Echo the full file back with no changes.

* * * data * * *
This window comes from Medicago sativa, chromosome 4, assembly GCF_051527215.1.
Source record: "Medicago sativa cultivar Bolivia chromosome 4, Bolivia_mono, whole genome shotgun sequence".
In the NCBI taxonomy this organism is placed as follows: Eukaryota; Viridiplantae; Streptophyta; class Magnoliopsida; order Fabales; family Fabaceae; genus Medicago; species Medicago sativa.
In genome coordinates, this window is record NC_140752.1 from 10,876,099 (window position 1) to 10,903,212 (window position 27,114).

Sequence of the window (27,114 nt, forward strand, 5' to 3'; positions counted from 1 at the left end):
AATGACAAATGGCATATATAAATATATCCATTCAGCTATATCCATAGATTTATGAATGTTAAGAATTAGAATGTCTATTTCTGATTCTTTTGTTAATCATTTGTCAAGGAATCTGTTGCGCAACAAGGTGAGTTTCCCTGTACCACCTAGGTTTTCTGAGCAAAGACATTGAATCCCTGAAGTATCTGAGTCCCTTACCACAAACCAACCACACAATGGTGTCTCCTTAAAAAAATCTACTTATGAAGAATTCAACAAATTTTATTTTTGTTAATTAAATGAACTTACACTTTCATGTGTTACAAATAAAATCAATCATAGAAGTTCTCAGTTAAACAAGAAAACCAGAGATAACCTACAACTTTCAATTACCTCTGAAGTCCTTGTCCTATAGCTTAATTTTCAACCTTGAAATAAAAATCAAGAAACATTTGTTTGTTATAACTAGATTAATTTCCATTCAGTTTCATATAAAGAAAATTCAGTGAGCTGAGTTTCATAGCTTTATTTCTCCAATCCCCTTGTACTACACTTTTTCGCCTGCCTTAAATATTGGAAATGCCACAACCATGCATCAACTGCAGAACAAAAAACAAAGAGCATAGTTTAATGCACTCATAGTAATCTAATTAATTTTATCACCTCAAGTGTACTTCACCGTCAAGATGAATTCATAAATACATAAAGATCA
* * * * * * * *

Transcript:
This window comes from Medicago sativa, chromosome 4, assembly GCF_051527215.1.
Source record: "Medicago sativa cultivar Bolivia chromosome 4, Bolivia_mono, whole genome shotgun sequence".
In the NCBI taxonomy this organism is placed as follows: Eukaryota; Viridiplantae; Streptophyta; class Magnoliopsida; order Fabales; family Fabaceae; genus Medicago; species Medicago sativa.
In genome coordinates, this window is record NC_140752.1 from 10,876,099 (window position 1) to 10,903,212 (window position 27,114).

Sequence of the window (27,114 nt, forward strand, 5' to 3'; positions counted from 1 at the left end):
AATGACAAATGGCATATATAAATATATCCATTCAGCTATATCCATAGATTTATGAATGTTAAGAATTAGAATGTCTATTTCTGATTCTTTTGTTAATCATTTGTCAAGGAATCTGTTGCGCAACAAGGTGAGTTTCCCTGTACCACCTAGGTTTTCTGAGCAAAGACATTGAATCCCTGAAGTATCTGAGTCCCTTACCACAAACCAACCACACAATGGTGTCTCCTTAAAAAAATCTACTTATGAAGAATTCAACAAATTTTATTTTTGTTAATTAAATGAACTTACACTTTCATGTGTTACAAATAAAATCAATCATAGAAGTTCTCAGTTAAACAAGAAAACCAGAGATAACCTACAACTTTCAATTACCTCTGAAGTCCTTGTCCTATAGCTTAATTTTCAACCTTGAAATAAAAATCAAGAAACATTTGTTTGTTATAACTAGATTAATTTCCATTCAGTTTCATATAAAGAAAATTCAGTGAGCTGAGTTTCATAGCTTTATTTCTCCAATCCCCTTGTACTACACTTTTTCGCCTGCCTTAAATATTGGAAATGCCACAACCATGCATCAACTGCAGAACAAAAAACAAAGAGCATAGTTTAATGCACTCATAGTAATCTAATTAATTTTATCACCTCAAGTGTACTTCACCGTCAAGATGAATTCATAAATACATAAAGATCA